President John Mahama has called on his fellow African leaders to stop paying lip service to continental unity, which has resulted in the creating of borders making Africans foreigners and strangers in their own land.
He also called for radical steps to be taken to ensure that the call for African Unity is move beyond “deliberations among Heads of States on the continent.”
Addressing the 50th Anniversary celebration gathering of African leaders, President Mahama pointed out: “we cannot speak of a true African renaissance when we continue to pursue different, and sometimes conflicting or contradictory social, economic and political policies that serve the interests of former colonial and world powers.”
According to him, it is time for Africans “to discard the notion that our Pan?African vision of continental unity can be achieved by asking countries to collapse their individual national sovereignties into a composite sovereignty at the continental level.”
President Mahama suggested: “the Pan–?African vision is to be embraced by the broad masses of our people in cities, villages, hamlets, and cottages across the continent, we must in the spirit of democratic participation, give our people an opportunity to share in a partnership for realizing our collective dream.”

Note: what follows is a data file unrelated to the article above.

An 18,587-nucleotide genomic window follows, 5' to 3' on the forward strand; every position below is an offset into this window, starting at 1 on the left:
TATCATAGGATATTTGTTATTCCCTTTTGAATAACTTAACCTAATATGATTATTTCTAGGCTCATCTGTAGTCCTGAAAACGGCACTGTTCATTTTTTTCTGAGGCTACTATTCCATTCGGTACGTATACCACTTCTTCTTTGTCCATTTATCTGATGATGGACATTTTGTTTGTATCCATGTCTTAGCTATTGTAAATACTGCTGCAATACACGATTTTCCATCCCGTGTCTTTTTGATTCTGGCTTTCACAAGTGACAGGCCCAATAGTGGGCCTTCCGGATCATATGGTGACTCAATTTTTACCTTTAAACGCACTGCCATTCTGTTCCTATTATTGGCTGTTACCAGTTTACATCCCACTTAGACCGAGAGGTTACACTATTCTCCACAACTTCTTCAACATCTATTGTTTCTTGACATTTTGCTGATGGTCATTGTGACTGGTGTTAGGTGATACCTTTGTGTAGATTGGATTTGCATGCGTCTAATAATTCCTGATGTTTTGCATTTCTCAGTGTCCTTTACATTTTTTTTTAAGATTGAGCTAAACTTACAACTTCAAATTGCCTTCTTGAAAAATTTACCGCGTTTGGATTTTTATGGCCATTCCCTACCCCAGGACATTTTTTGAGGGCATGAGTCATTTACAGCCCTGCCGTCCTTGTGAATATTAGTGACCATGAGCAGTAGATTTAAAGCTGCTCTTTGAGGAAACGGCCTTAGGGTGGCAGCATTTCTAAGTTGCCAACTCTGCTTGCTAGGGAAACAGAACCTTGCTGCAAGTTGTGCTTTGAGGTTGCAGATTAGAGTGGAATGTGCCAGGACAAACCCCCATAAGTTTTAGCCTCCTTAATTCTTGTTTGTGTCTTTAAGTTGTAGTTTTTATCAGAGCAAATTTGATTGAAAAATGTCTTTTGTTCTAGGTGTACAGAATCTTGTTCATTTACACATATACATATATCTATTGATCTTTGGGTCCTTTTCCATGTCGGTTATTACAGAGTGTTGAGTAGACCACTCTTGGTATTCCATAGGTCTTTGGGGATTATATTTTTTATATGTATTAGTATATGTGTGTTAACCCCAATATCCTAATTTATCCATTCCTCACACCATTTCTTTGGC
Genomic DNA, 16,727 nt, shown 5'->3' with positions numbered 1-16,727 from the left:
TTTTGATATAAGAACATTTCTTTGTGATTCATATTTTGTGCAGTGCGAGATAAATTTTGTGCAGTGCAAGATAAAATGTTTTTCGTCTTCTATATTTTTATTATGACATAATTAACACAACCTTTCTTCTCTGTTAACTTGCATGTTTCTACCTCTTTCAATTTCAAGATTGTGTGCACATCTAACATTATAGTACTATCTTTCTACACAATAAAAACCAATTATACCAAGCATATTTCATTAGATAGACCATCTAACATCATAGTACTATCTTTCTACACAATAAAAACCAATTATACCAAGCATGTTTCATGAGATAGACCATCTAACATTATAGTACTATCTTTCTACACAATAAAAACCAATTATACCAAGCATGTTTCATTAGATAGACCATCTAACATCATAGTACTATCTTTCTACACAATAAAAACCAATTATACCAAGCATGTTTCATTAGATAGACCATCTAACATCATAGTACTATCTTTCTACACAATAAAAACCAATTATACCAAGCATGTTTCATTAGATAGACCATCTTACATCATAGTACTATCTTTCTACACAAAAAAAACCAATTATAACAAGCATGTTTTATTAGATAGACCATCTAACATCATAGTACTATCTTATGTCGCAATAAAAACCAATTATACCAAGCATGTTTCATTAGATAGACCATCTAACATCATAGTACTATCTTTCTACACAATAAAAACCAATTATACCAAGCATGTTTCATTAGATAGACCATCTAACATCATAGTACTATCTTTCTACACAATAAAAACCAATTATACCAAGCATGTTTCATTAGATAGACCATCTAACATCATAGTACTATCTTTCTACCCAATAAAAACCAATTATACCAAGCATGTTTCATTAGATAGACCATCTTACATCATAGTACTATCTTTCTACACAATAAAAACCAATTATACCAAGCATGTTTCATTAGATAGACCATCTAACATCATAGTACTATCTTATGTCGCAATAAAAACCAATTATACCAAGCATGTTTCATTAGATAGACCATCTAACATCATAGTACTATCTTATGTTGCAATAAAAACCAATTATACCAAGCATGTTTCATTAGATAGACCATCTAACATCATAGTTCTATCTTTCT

Meanwhile Dr. Sekou Nkrumah has taken a swipe at the various political parties within the African continent for paying lip service towards the unification of Africa.
The son of Ghana’s first President said although Ghana’s two major parties support the unification agenda, their policies in government suggest otherwise.
Speaking to XYZ News, Dr Nkrumah said African leaders must do more if true continental unity is to be achieved.
“If you look at the main political parties, NPP and NDC, you would realize that when it comes to the Pan-African agenda, they pay lip service but do not seem to be fully committed about it”.
Africa’s 54 leaders are celebrating the 50th anniversary of the founding of the Organisation of African Unity.
Opening the event, Ethiopian PM Hailemariam Desalegn spoke of “a great leap forward in the pan-African quest for freedom, independence and unity”.
AU head Nkosazana Dlamini-Zuma warned that conflicts could be silenced only by “solidarity and unity”.
The OAU, which became the African Union (AU) in 2002, had its origins in the struggle for decolonisation.
It was founded in Addis Ababa in 1963, the venue chosen to mark the anniversary 50 years on.